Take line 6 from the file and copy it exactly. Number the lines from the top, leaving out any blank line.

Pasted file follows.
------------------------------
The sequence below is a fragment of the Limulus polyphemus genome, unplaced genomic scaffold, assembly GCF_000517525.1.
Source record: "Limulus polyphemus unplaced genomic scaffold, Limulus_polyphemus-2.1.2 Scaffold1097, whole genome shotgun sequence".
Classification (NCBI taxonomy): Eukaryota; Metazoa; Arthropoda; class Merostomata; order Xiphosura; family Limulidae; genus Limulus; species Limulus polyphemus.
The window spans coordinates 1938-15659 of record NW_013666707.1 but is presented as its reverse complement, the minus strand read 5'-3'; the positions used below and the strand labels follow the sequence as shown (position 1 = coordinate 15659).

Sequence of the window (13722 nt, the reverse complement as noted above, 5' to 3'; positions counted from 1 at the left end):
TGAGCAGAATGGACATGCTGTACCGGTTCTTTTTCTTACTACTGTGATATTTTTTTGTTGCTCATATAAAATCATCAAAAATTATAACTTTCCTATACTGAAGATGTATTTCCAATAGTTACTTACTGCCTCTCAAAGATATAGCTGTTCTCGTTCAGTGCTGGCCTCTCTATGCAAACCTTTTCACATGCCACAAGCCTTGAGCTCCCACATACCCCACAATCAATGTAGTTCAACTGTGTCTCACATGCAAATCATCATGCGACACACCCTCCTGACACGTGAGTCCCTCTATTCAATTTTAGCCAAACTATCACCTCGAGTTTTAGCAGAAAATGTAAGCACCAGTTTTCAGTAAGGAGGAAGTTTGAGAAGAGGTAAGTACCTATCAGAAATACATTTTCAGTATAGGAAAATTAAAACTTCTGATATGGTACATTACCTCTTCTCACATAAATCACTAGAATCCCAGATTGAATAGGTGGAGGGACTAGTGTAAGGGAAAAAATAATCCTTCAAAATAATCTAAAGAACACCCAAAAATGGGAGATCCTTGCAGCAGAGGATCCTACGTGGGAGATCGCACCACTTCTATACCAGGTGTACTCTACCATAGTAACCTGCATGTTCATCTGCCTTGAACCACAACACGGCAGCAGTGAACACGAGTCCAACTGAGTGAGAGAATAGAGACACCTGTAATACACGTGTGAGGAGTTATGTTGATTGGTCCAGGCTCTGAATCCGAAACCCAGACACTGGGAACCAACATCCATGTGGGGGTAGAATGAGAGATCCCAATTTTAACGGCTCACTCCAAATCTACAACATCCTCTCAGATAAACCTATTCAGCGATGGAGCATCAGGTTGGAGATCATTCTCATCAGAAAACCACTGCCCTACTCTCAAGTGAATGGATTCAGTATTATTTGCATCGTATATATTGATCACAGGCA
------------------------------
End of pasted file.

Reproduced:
TGAGCAGAATGGACATGCTGTACCGGTTCTTTTTCTTACTACTGTGATATTTTTTTGTTGCTCATATAAAATCATCAAAAATTATAACTTTCCTATACTGAAGATGTATTTCCAATAGTTACTTACTGCCTCTCAAAGATATAGCTGTTCTCGTTCAGTGCTGGCCTCTCTATGCAAACCTTTTCACATGCCACAAGCCTTGAGCTCCCACATACCCCACAATCAATGTAGTTCAACTGTGTCTCACATGCAAATCATCATGCGACACACCCTCCTGACACGTGAGTCCCTCTATTCAATTTTAGCCAAACTATCACCTCGAGTTTTAGCAGAAAATGTAAGCACCAGTTTTCAGTAAGGAGGAAGTTTGAGAAGAGGTAAGTACCTATCAGAAATACATTTTCAGTATAGGAAAATTAAAACTTCTGATATGGTACATTACCTCTTCTCACATAAATCACTAGAATCCCAGATTGAATAGGTGGAGGGACTAGTGTAAGGGAAAAAATAATCCTTCAAAATAATCTAAAGAACACCCAAAAATGGGAGATCCTTGCAGCAGAGGATCCTACGTGGGAGATCGCACCACTTCTATACCAGGTGTACTCTACCATAGTAACCTGCATGTTCATCTGCCTTGAACCACAACACGGCAGCAGTGAACACGAGTCCAACTGAGTGAGAGAATAGAGACACCTGTAATACACGTGTGAGGAGTTATGTTGATTGGTCCAGGCTCTGAATCCGAAACCCAGACACTGGGAACCAACATCCATGTGGGGGTAGAATGAGAGATCCCAATTTTAACGGCTCACTCCAAATCTACAACATCCTCTCAGATAAACCTATTCAGCGATGGAGCATCAGGTTGGAGATCATTCTCATCAGAAAACCACTGCCCTACTCTCAAGTGAATGGATTCAGTATTATTTGCATCGTATATATTGATCACAGGCA